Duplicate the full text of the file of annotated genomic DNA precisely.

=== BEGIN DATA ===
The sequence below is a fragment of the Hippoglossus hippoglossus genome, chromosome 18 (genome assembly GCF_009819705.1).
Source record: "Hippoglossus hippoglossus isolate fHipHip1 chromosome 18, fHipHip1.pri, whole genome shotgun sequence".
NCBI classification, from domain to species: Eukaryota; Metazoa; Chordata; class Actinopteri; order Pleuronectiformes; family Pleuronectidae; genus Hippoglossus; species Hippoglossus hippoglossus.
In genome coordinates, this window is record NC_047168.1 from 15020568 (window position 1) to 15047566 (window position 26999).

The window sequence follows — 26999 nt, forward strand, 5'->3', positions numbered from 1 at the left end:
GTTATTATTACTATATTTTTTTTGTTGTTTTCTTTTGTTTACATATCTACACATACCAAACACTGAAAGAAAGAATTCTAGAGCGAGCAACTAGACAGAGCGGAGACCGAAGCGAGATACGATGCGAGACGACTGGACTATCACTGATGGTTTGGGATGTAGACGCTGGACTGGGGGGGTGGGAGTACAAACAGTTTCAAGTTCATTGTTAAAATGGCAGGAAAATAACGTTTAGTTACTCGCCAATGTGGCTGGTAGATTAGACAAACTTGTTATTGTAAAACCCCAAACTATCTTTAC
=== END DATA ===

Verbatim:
The sequence below is a fragment of the Hippoglossus hippoglossus genome, chromosome 18 (genome assembly GCF_009819705.1).
Source record: "Hippoglossus hippoglossus isolate fHipHip1 chromosome 18, fHipHip1.pri, whole genome shotgun sequence".
NCBI classification, from domain to species: Eukaryota; Metazoa; Chordata; class Actinopteri; order Pleuronectiformes; family Pleuronectidae; genus Hippoglossus; species Hippoglossus hippoglossus.
In genome coordinates, this window is record NC_047168.1 from 15020568 (window position 1) to 15047566 (window position 26999).

The window sequence follows — 26999 nt, forward strand, 5'->3', positions numbered from 1 at the left end:
GTTATTATTACTATATTTTTTTTGTTGTTTTCTTTTGTTTACATATCTACACATACCAAACACTGAAAGAAAGAATTCTAGAGCGAGCAACTAGACAGAGCGGAGACCGAAGCGAGATACGATGCGAGACGACTGGACTATCACTGATGGTTTGGGATGTAGACGCTGGACTGGGGGGGTGGGAGTACAAACAGTTTCAAGTTCATTGTTAAAATGGCAGGAAAATAACGTTTAGTTACTCGCCAATGTGGCTGGTAGATTAGACAAACTTGTTATTGTAAAACCCCAAACTATCTTTAC